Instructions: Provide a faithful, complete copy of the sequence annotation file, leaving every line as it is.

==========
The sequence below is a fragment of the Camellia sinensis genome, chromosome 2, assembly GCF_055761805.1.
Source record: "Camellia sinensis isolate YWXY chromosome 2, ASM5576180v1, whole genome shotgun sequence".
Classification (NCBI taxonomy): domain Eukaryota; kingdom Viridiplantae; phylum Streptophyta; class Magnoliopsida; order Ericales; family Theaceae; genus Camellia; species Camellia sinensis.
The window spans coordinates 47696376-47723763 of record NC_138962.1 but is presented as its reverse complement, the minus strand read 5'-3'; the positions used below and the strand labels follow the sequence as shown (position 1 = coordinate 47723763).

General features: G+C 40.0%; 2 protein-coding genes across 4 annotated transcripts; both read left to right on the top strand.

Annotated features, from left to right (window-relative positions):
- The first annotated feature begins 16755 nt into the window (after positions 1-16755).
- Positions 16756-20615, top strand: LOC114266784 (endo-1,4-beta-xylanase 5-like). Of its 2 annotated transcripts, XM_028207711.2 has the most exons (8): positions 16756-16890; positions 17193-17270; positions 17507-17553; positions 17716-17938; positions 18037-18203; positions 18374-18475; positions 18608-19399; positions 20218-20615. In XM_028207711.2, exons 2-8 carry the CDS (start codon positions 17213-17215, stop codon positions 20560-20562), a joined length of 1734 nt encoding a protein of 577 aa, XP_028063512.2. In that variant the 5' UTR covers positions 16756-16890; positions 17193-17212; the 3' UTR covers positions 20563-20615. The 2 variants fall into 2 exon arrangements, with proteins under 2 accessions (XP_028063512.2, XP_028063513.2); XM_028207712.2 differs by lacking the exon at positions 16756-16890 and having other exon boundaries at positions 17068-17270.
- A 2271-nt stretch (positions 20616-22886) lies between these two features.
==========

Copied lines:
The sequence below is a fragment of the Camellia sinensis genome, chromosome 2, assembly GCF_055761805.1.
Source record: "Camellia sinensis isolate YWXY chromosome 2, ASM5576180v1, whole genome shotgun sequence".
Classification (NCBI taxonomy): domain Eukaryota; kingdom Viridiplantae; phylum Streptophyta; class Magnoliopsida; order Ericales; family Theaceae; genus Camellia; species Camellia sinensis.
The window spans coordinates 47696376-47723763 of record NC_138962.1 but is presented as its reverse complement, the minus strand read 5'-3'; the positions used below and the strand labels follow the sequence as shown (position 1 = coordinate 47723763).

General features: G+C 40.0%; 2 protein-coding genes across 4 annotated transcripts; both read left to right on the top strand.

Annotated features, from left to right (window-relative positions):
- The first annotated feature begins 16755 nt into the window (after positions 1-16755).
- Positions 16756-20615, top strand: LOC114266784 (endo-1,4-beta-xylanase 5-like). Of its 2 annotated transcripts, XM_028207711.2 has the most exons (8): positions 16756-16890; positions 17193-17270; positions 17507-17553; positions 17716-17938; positions 18037-18203; positions 18374-18475; positions 18608-19399; positions 20218-20615. In XM_028207711.2, exons 2-8 carry the CDS (start codon positions 17213-17215, stop codon positions 20560-20562), a joined length of 1734 nt encoding a protein of 577 aa, XP_028063512.2. In that variant the 5' UTR covers positions 16756-16890; positions 17193-17212; the 3' UTR covers positions 20563-20615. The 2 variants fall into 2 exon arrangements, with proteins under 2 accessions (XP_028063512.2, XP_028063513.2); XM_028207712.2 differs by lacking the exon at positions 16756-16890 and having other exon boundaries at positions 17068-17270.
- A 2271-nt stretch (positions 20616-22886) lies between these two features.